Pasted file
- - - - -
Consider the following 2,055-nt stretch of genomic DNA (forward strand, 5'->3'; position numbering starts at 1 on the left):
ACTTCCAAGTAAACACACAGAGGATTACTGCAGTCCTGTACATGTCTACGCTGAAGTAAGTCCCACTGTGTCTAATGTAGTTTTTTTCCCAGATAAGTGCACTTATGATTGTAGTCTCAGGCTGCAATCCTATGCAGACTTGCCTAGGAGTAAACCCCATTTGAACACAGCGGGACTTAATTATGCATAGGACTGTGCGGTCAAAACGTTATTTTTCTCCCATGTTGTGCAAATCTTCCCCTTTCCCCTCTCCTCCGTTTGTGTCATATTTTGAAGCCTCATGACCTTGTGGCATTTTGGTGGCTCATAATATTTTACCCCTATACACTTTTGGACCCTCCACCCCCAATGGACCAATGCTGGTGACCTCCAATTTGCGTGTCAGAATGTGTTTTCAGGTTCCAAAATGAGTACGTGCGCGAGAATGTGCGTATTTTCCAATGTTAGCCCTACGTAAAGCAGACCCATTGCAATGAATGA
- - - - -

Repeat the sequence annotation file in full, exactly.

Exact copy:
Consider the following 2,055-nt stretch of genomic DNA (forward strand, 5'->3'; position numbering starts at 1 on the left):
ACTTCCAAGTAAACACACAGAGGATTACTGCAGTCCTGTACATGTCTACGCTGAAGTAAGTCCCACTGTGTCTAATGTAGTTTTTTTCCCAGATAAGTGCACTTATGATTGTAGTCTCAGGCTGCAATCCTATGCAGACTTGCCTAGGAGTAAACCCCATTTGAACACAGCGGGACTTAATTATGCATAGGACTGTGCGGTCAAAACGTTATTTTTCTCCCATGTTGTGCAAATCTTCCCCTTTCCCCTCTCCTCCGTTTGTGTCATATTTTGAAGCCTCATGACCTTGTGGCATTTTGGTGGCTCATAATATTTTACCCCTATACACTTTTGGACCCTCCACCCCCAATGGACCAATGCTGGTGACCTCCAATTTGCGTGTCAGAATGTGTTTTCAGGTTCCAAAATGAGTACGTGCGCGAGAATGTGCGTATTTTCCAATGTTAGCCCTACGTAAAGCAGACCCATTGCAATGAATGA